Villiers Street is a street in London connecting the Strand with the Embankment. It is largely pedestrianised and traffic runs northbound only up to John Adam Street where vehicles must turn right. It was built by Nicholas Bourbon in the 1670s on the site of York House, the property of George Villiers, Duke of Buckingham, whose name the street commemorates. A water gate in nearby Embankment Gardens is the only remnant of the mansion and shows the original position of the River Thames.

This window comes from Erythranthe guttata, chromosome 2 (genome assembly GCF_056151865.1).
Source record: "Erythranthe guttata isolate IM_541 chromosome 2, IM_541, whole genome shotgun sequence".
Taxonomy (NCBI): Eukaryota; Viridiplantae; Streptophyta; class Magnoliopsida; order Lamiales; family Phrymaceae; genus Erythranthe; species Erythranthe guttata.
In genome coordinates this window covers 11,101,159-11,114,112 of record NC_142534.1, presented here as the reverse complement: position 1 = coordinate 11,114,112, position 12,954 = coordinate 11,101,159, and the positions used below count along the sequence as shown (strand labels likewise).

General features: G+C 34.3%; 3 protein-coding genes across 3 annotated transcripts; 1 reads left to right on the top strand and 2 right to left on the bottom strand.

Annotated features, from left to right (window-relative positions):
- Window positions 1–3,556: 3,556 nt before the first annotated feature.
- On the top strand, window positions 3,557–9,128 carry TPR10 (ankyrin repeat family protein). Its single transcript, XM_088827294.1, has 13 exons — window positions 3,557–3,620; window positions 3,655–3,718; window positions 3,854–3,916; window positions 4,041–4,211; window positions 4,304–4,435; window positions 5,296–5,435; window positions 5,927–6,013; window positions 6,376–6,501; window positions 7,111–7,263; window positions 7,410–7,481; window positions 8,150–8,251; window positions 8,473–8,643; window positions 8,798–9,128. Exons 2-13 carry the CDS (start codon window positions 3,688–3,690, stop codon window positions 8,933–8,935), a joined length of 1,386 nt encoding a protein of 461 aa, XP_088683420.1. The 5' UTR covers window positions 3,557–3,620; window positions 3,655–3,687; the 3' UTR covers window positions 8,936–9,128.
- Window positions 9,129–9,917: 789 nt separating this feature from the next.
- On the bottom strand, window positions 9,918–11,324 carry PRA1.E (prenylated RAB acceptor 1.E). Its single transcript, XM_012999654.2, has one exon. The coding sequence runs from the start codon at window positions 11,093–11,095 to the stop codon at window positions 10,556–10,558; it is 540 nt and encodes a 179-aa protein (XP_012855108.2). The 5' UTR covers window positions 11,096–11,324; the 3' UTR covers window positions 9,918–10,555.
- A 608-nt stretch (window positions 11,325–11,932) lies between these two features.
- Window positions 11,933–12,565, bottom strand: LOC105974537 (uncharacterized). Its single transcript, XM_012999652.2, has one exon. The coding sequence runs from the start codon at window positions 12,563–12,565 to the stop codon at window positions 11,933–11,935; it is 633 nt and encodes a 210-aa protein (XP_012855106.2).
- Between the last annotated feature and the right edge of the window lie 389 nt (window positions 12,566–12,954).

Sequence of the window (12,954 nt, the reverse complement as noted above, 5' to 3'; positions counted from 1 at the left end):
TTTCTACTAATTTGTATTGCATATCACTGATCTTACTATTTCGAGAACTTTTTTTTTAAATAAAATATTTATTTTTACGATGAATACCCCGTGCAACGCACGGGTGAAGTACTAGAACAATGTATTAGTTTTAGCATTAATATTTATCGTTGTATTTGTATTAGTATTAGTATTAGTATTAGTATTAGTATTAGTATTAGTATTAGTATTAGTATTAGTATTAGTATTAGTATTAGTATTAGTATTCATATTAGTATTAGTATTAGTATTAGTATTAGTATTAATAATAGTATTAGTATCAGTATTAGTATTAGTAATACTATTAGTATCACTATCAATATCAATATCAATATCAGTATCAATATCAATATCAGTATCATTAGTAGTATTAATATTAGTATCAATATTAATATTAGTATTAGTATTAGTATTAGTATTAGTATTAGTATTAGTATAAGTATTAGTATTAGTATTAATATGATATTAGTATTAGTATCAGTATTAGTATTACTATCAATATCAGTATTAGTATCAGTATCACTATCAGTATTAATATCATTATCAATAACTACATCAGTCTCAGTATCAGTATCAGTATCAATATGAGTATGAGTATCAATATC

John Evelyn lived here in the 17th century and the Irish writer Richard Steele, who founded The Spectator and The Tatler magazines, lodged here from 1712. The Charing Cross Hospital Medical School, now a part of the Imperial College Faculty of Medicine, was founded here in 1834. Prior to 1865, Villier's street ran down the hill, directly to a wharf by the river, known as Villier's Wharf. This was swept away in 1865 by the construction of the Victoria Embankment, with its sewers, and the District line railway. The river was now moved back some 50 metres (164 ft) from the foot of Villiers Street.(Wikipedia)